Presently the girl who had spoken to Jed in the library came up into the pulpit, and, after a whispered consultation with some other young people, one of whom was evidently the evangelist, seated herself on a queer little stool and began fingering a piece of furniture which Jed had noticed but could not name. He understood at once that it was an organ or piano. He had heard of them but he had not dreamed that such music could flow from them. He closed his eyes and let it flow through him, lifting him up into an ecstasy he never had known before. Only for a moment the liquid sweetness throbbed through him, blotting out past and present. Then, at the end of the prelude, the voices of choir and congregation joined in and the spell was broken. He looked around at them angrily. How could they spoil her music? Had they no ears? How could they prefer their own bellowing to that divine harmony? The congregation stood up while they sang, and Jed, who was head and shoulders above the rest, felt horribly conspicuous. He almost wished that he was back in Lone Valley.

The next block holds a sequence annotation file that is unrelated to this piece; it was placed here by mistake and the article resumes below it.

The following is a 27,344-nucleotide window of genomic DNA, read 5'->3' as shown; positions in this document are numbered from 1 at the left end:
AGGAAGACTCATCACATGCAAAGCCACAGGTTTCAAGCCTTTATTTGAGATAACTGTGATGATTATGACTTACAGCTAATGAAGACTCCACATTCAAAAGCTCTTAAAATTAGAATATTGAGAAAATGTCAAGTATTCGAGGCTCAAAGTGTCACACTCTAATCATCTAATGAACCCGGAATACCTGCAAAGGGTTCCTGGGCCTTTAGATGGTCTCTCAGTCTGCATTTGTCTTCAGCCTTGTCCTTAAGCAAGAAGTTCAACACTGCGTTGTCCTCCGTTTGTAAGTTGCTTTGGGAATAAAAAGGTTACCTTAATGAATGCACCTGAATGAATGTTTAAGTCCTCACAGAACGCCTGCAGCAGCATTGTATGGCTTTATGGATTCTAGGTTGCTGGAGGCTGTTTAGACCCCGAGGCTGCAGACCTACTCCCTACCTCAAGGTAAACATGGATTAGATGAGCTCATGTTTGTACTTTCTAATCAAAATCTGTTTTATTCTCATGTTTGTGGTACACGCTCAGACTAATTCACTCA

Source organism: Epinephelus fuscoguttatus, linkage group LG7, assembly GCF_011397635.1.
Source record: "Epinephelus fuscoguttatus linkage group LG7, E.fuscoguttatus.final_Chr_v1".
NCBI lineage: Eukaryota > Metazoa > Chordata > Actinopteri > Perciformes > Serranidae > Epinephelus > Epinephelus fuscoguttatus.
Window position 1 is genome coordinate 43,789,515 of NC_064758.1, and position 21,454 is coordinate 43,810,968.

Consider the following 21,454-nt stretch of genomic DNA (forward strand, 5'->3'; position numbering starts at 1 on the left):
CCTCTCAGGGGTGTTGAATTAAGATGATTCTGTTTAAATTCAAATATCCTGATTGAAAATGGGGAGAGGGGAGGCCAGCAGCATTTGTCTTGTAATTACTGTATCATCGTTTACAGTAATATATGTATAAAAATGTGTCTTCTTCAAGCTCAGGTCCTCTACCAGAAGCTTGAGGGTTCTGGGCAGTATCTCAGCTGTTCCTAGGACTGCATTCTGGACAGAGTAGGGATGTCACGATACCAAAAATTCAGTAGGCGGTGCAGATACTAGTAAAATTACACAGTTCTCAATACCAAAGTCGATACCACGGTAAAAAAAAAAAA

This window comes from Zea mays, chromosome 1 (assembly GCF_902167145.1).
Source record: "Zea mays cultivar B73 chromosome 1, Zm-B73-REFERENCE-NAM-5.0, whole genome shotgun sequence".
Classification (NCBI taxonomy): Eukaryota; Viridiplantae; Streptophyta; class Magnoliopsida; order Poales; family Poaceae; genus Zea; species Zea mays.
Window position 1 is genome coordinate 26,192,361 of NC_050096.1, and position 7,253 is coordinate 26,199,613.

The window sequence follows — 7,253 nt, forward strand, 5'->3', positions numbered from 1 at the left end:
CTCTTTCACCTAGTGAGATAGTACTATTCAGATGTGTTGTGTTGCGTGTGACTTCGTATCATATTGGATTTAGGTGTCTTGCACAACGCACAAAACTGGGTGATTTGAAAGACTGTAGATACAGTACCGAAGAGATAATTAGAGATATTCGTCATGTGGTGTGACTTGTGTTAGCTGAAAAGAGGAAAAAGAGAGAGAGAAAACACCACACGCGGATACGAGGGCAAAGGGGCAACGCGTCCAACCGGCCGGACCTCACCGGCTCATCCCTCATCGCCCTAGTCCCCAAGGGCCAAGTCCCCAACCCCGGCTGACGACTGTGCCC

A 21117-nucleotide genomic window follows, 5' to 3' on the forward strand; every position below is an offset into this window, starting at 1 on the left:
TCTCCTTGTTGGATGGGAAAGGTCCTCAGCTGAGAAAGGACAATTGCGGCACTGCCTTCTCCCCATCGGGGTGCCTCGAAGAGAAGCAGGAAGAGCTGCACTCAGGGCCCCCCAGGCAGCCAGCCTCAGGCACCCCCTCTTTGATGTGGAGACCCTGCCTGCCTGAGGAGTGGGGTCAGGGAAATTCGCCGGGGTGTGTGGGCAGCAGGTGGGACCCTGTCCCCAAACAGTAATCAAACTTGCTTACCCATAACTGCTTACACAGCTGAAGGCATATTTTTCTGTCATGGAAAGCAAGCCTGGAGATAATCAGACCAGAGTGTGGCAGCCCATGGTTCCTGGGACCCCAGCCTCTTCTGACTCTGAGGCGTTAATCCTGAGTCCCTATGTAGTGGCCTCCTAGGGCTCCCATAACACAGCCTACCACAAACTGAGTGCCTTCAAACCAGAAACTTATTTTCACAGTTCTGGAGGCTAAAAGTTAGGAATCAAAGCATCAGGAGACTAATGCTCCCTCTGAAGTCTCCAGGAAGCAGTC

The minister was an able evangelist, of that there could be no question. He uncorked the lower regions and shook the sinner over the flames until he was somewhat scorched and thoroughly repentant. On this occasion the text he had chosen was, "Fear him who is able to destroy both soul and body in hell."

To Jed the whole service was like an unpleasant dream. It was the same scene he had witnessed so many times at camp-meetings in the mountains. The fiery eloquence and hypnotic gestures of the preacher, the congregation that laughed or cried at his will – it was all so sickeningly familiar. The fact that the people were better dressed, better educated, seemingly more intelligent than any he had seen before, only made it seem worse to Jed. Was this what the wise world was doing? The world of his dreams? He felt the deep notes of the organ and the discordant voices of the singers crashing through him with a sense of physical pain. He stood up with the rest. He hoped it was the closing hymn, but as soon as it was ended the evangelist announced another.